To be successful you don’t necessarily have to go slowly, you just need to set a reasonable time frame for your company.  Be sure to allow whatever time you may need to ensure realistic success.  It’s not about getting the biggest system up or getting your system up the fastest, it’s about thoughtfully working through each scenario and implementing the applications properly.  Ultimately, you will more often than not get the full system up and running more robustly than those who dive blindly into the chaos of a “bigger is better” implementation.

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10 Keys to a Successful IWMS Integration: pt. 5: Understanding Your Business Process

This week we are excited to bring to you part 5 of our series, 10 Keys to a Successful IWMS Integration: Understanding your Business Process. If you haven’t read the previous article, read Part 4: Standards here.

Business processes are a set of structured activities or tasks that will accomplish the goals a company has.  All successful companies have a business process implemented that they consistently follow.

What does a business process have to do with IWMS?

An IWMS contains workflows for carrying out various, organization-specific processes.

Each IWMS has levels of capability and customization,
which can be tailored to meet a specific organization’s business process.
Therefore, in order to most successfully implement an IWMS into your
organization, it is crucial to examine and refine your current business
process, then select a system that is powerful and flexible enough to not only fit into your current business process, but to optimize it!

Though many IWMS systems are flexible enough to accommodate
a business’ current processes, others require businesses to change their
process in order to fit the capabilities of the system.

Example 1: Work Orders

Computerized Maintenance Management System) maintains a computer database of information about an organization’s maintenance operations and work orders.  Some work orders are preventative maintenance, which means they are generally a scheduled event fired off on a set increment (3 months, 1 month, 1 week, etc).  When the scheduled work order is initiated, a specific business process, or workflow, will trigger.
One such workflow might be that the work order is sent to a dispatcher, who would then pass it off to the proper supervisor, who would then assign it to a craftsperson to accomplish the job.  Once the craftsperson has completed the job, s/he will update it in the system, which will indicate that the job is complete. Then finally, the supervisor will review the job and send it to Accounts Payable to be closed out.

On the other hand, a less complicated workflow might have the work order sent directly to the craftsperson, notifying the supervisor but bypassing the dispatcher. So the work can begin immediately.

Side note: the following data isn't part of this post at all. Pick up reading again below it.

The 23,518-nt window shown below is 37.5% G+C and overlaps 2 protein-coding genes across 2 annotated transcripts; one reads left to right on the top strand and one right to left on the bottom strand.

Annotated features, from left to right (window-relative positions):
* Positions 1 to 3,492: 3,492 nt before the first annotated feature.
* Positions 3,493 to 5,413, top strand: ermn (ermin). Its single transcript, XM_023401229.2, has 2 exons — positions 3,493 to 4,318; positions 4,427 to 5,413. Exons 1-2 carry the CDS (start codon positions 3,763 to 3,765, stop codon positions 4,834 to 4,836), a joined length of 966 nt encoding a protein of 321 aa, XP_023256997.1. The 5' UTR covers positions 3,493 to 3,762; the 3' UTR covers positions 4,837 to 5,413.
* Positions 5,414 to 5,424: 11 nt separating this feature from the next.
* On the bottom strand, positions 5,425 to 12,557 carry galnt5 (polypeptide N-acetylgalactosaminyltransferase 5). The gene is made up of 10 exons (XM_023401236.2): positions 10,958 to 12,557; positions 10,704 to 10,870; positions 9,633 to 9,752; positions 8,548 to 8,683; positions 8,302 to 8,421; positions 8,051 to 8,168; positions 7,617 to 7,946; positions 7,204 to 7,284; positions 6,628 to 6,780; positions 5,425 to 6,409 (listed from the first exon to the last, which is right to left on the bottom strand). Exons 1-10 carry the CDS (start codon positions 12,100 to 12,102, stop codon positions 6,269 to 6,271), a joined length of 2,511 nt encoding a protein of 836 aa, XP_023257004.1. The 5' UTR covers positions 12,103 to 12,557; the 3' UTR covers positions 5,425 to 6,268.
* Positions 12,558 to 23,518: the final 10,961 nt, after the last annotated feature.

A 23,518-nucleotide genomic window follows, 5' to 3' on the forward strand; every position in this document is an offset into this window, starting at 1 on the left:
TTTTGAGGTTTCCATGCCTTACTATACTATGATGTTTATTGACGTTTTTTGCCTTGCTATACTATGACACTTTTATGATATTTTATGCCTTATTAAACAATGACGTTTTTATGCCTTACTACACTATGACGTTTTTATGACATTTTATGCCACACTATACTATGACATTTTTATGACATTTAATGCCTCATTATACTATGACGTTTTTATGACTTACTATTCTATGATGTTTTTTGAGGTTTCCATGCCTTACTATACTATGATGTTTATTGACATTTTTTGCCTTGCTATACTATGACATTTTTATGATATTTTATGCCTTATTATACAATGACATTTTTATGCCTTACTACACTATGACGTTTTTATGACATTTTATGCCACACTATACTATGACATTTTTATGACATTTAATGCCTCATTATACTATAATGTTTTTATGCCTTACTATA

Within a flexible IWMS, the workflow should be able to be modified so that it suits however simple or complicated your business process is.

Example 2: Required Estimate & Approval

Consider an activity for which an estimate and approval is
required. In many cases, this means that:

  1. A work request is generated
  2. A threshold is met that triggers the need for an estimate
  3. The estimate request is routed to the estimator
  4. The estimate is completed and routed to the approver
  5. The approver accepts the estimate and routes the request to the supervisor
  6. The supervisor routes this to the craftsperson

When this happens, the estimate often generates a second
approval, which is dropped into a similar dispatching process as described in example one
before, requiring various hand-offs and approvals.

In both of the above examples, a more flexible IWMS could
help work on an
activity to commence (and likely finish) even sooner.

Having a firm understanding of your business process allows you to select an IWMS that is flexible enough to meet your company’s needs.  A successful IWMS implementation will accept your business process in such a way that the system can be modified so there is very little disturbance to the work force.

If you have bought a system that is not robust enough to meet the needs of your company’s business process, you may have to alter the what is currently in place or look to another IWMS system.

The benefits of selecting a flexible IWMS are clear – it can
easily make any organization more efficient and alleviate unnecessary
responsibilities.  However, the vital aspect of every successful IWMS
implementation is to first familiarize yourself with  your current
business process.  Doing so will allow you to adopt a system that can meet or (ideally) optimize workflows and streamline your entire enterprise!

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10 Keys to a Successful IWMS Integration: Pt. 4 — Standards

We are excited to continue this series with the fourth key to a successful IWMS integration: standards. If you haven’t read the previous articles, we recommend you take a quick look at them: 1) Internal Champion, 2) IT Collaboration, and 3) Ownership.

What are standards?

Standardsin this context are defined as conventions for assets, people, and places. Standards create a consistent and predictable system for labeling the assets being tracked. They should be easy to understand so everyone can use them. Standards can be compared to the signage on a road; everyone knows what a stop sign looks like, what it means, and what they are supposed to do when they encounter one. In this way, standards are similar to signage in the sense that they create a common understanding for everyone who sees them.

Standards work for a variety of reasons.